The closing sentence of the prefatory statement of President Donald J. Trump’s National Security Strategy (NSS) — which was unveiled on December 18th, 2017 — makes clear the ultimate goal of the President’s first NSS:
“This National Security Strategy puts America First.”
Put aside for a moment that all national security strategies are a priori formulated with a country’s national security interests as the only determinative factor — it is like a football coach stating that “this game plan is designed to help us win” — and what is the actual concrete strategy that will underpin the Trump administration’s foreign and security policies?
The NSS document is — in general terms — a statement of an administration’s long-term plan to promote, achieve, and serve the national interests, as the current administration perceives them. It is the interpretation of those national interests, and the intended best strategy to achieve them, that differs from administration to administration.
So, put aside the statement of the obvious — America first! — and what exactly is the Trump administration putting before us as their strategy to achieve our national security interests? I am glad you asked. I will attempt to break it down for you here.
The Trump NSS is broken down into four “pillars:”
I. Protect the American people, the homeland, and the American way of life;
II. Promote American prosperity;
III. Preserve peace through strength;
IV. Advance American influence.
The NSS then places these four pillars into a regional context, describing how they play out across the globe.
At the outset, an underlying tension is evident within the Introduction of the NSS. This hint of ideological bipolarism is best illustrated in this sentence: “[This strategy] is based upon the view that peace, security, and prosperity depend on strong, sovereign nations that respect their citizens at home and cooperate to advance peace abroad.”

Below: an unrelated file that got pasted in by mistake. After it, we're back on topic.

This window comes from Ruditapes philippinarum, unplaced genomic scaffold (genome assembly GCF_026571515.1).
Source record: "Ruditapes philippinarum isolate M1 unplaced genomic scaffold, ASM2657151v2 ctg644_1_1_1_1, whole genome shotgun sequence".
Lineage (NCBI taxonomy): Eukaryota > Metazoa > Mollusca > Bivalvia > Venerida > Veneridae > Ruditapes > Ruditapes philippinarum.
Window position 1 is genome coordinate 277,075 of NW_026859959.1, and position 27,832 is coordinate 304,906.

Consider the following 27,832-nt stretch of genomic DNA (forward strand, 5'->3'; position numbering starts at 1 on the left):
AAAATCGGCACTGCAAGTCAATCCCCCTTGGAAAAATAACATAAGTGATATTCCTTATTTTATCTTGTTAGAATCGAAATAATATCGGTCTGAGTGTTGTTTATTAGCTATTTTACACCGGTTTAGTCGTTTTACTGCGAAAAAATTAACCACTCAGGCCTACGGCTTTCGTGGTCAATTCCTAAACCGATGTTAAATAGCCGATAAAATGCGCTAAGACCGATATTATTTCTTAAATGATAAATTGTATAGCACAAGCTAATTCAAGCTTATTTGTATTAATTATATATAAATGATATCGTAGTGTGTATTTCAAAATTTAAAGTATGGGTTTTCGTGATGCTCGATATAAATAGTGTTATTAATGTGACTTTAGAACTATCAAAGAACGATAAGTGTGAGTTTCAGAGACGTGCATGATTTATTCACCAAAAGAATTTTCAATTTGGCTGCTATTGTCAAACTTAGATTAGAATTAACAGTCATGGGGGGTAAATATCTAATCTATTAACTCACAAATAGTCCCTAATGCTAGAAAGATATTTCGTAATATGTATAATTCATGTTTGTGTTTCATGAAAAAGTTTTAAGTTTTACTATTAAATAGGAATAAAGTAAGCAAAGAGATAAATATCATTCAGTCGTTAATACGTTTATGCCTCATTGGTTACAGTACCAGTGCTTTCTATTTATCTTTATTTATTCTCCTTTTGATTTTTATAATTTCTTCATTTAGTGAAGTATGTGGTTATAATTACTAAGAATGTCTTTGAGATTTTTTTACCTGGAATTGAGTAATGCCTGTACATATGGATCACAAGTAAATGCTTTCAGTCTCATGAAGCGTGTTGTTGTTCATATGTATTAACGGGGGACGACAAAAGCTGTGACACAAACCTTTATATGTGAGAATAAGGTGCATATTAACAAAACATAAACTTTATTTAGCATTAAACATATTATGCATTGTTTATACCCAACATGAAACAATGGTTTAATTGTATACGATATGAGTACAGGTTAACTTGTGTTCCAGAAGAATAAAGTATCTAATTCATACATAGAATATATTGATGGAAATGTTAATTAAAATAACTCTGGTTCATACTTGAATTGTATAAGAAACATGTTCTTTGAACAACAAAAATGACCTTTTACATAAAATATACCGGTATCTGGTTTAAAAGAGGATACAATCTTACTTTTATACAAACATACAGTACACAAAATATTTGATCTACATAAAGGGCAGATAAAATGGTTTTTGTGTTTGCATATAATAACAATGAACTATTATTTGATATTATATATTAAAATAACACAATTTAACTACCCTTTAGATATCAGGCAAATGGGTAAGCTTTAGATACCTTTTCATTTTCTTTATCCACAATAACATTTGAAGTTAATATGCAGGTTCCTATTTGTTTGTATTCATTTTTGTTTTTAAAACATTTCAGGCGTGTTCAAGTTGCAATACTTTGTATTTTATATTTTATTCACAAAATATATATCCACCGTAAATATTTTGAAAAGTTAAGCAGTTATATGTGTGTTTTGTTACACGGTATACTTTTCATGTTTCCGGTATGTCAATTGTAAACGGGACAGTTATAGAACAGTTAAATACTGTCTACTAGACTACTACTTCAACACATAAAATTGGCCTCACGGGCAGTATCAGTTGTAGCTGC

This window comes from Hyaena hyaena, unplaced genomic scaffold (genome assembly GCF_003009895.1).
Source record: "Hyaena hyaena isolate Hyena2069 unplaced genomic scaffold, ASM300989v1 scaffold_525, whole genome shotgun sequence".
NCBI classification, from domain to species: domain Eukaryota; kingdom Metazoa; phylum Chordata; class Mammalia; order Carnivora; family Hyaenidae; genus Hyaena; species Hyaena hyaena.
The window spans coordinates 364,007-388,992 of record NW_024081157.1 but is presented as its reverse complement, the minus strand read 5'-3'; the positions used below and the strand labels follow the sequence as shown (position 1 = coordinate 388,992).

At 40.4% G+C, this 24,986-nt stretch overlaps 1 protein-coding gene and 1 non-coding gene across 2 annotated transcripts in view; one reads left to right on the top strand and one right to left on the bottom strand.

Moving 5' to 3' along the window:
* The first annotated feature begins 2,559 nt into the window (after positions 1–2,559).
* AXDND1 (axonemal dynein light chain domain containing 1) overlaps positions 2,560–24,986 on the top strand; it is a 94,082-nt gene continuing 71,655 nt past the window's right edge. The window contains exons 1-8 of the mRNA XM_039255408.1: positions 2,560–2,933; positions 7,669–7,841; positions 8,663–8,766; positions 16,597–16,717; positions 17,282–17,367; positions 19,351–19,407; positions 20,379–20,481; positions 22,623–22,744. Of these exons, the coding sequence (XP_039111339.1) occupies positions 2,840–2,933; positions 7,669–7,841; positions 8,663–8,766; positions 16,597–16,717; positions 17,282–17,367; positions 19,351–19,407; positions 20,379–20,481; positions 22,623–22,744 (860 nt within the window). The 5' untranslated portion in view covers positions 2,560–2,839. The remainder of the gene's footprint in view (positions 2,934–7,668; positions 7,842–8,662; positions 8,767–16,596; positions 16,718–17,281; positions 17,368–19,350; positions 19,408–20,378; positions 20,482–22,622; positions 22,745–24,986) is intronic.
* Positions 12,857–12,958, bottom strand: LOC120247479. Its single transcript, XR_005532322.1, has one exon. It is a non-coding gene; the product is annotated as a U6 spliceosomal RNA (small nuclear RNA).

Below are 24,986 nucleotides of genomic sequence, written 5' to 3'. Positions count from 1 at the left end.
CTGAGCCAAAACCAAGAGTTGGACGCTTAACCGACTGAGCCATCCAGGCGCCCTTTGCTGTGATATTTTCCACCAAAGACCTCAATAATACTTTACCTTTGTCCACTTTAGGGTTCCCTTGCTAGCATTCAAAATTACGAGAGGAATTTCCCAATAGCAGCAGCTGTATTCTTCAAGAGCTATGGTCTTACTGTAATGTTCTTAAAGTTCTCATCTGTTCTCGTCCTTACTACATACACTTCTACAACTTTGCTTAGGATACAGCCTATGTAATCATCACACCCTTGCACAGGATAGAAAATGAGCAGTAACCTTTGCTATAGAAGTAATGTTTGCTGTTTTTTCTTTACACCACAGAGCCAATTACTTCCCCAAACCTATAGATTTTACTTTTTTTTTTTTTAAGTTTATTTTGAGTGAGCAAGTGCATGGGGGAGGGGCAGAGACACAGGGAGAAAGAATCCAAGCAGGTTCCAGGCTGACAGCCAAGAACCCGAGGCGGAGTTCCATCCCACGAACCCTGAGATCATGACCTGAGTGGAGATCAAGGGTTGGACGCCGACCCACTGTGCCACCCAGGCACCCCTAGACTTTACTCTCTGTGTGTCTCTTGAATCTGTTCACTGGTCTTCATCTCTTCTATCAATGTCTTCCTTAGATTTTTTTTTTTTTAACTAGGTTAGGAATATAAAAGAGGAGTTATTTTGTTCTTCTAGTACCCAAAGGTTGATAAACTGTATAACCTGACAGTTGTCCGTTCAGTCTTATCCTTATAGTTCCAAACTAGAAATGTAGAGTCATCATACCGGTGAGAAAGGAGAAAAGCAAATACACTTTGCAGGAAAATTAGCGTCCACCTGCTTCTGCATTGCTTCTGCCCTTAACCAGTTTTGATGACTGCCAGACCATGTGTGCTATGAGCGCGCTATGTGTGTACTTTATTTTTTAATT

President Trump has been crystal clear that he sees the international order as one of great power rivalries, with each country nakedly advancing its own interests, where one country’s “win” is another’s “loss.” Couple that with his open disdain for NATO and some of America’s other traditional alliances, and one is not surprised to see the focus on “strong, sovereign nations” in the NSS.
However, the sentence also ends with a call to cooperate to advance peace abroad. Further into the Introduction, furthermore, we find the following homage to collective security and the global order so often disdained by Trump and his acolytes (particularly former advisor Steve Bannon):
“American political, business, and military leaders worked together with their counterparts in Europe and Asia to shape the post-war order through the United Nations, the Marshall Plan, the North Atlantic Treaty Organization (NATO), and other institutions designed to advance our shared interests of security, freedom, and peace. We recognize the invaluable advantages that our strong relationships with allies and partners deliver.”
This statement is almost enough to give the so-called “globalists” amongst those in the national security world a bit of cold comfort. They probably envision some of the professional National Security Council (NSC) staff, or H.R. McMaster himself, having slipped that sentence in at the last-minute, hoping no one would notice it.
The internal tension comes from having to choose between two distinct global systems. One is the established, American-created international order focused on cooperation, global institutions, and international organizations focused on maintaining peace and prosperity. The other is a multi-polar balance-of-power style system of rival powers all vying for a share of a defined and limited pie, where one nation’s gain is another’s loss and naked self-interest rules all. The Trump NSS clearly leans toward the latter view, and is thus shaped with this outlook in mind.
In my experience, members of the dreaded “Deep State” — that is, career national security professionals — usually fall into a gray area as far as this tension is concerned. We seldom ever give other countries the benefit of the doubt and focused with laser-like attention on the interests of America in our day-to-day operations. We left it to the diplomats and politicians to be the nice guys, and work within the cooperative international order. It seems that with this NSS, the entire American government is now being tasked to operate with Deep State-style cold calculation and cynicism.
The Four Pillars